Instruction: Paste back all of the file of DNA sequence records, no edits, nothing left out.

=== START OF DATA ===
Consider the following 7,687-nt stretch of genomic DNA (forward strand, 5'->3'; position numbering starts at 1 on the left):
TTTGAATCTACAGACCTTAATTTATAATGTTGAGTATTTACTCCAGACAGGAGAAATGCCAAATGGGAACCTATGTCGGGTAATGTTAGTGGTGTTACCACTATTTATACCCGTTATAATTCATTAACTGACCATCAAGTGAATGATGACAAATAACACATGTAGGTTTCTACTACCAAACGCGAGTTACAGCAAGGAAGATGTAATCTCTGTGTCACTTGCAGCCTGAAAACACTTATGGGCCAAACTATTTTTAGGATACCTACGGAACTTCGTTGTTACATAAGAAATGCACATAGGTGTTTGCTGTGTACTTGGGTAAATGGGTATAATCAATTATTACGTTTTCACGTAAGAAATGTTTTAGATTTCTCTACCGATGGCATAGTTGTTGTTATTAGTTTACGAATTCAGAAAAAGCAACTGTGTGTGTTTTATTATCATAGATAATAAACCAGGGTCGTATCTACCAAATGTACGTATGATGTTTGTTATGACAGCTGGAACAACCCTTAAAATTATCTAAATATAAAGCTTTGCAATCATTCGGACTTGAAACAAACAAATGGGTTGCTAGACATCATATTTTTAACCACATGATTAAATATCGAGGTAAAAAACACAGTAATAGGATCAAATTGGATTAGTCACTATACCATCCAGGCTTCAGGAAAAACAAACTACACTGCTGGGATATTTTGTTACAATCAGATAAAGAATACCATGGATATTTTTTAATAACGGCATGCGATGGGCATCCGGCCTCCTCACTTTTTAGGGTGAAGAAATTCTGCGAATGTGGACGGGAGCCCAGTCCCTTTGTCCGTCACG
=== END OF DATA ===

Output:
Consider the following 7,687-nt stretch of genomic DNA (forward strand, 5'->3'; position numbering starts at 1 on the left):
TTTGAATCTACAGACCTTAATTTATAATGTTGAGTATTTACTCCAGACAGGAGAAATGCCAAATGGGAACCTATGTCGGGTAATGTTAGTGGTGTTACCACTATTTATACCCGTTATAATTCATTAACTGACCATCAAGTGAATGATGACAAATAACACATGTAGGTTTCTACTACCAAACGCGAGTTACAGCAAGGAAGATGTAATCTCTGTGTCACTTGCAGCCTGAAAACACTTATGGGCCAAACTATTTTTAGGATACCTACGGAACTTCGTTGTTACATAAGAAATGCACATAGGTGTTTGCTGTGTACTTGGGTAAATGGGTATAATCAATTATTACGTTTTCACGTAAGAAATGTTTTAGATTTCTCTACCGATGGCATAGTTGTTGTTATTAGTTTACGAATTCAGAAAAAGCAACTGTGTGTGTTTTATTATCATAGATAATAAACCAGGGTCGTATCTACCAAATGTACGTATGATGTTTGTTATGACAGCTGGAACAACCCTTAAAATTATCTAAATATAAAGCTTTGCAATCATTCGGACTTGAAACAAACAAATGGGTTGCTAGACATCATATTTTTAACCACATGATTAAATATCGAGGTAAAAAACACAGTAATAGGATCAAATTGGATTAGTCACTATACCATCCAGGCTTCAGGAAAAACAAACTACACTGCTGGGATATTTTGTTACAATCAGATAAAGAATACCATGGATATTTTTTAATAACGGCATGCGATGGGCATCCGGCCTCCTCACTTTTTAGGGTGAAGAAATTCTGCGAATGTGGACGGGAGCCCAGTCCCTTTGTCCGTCACG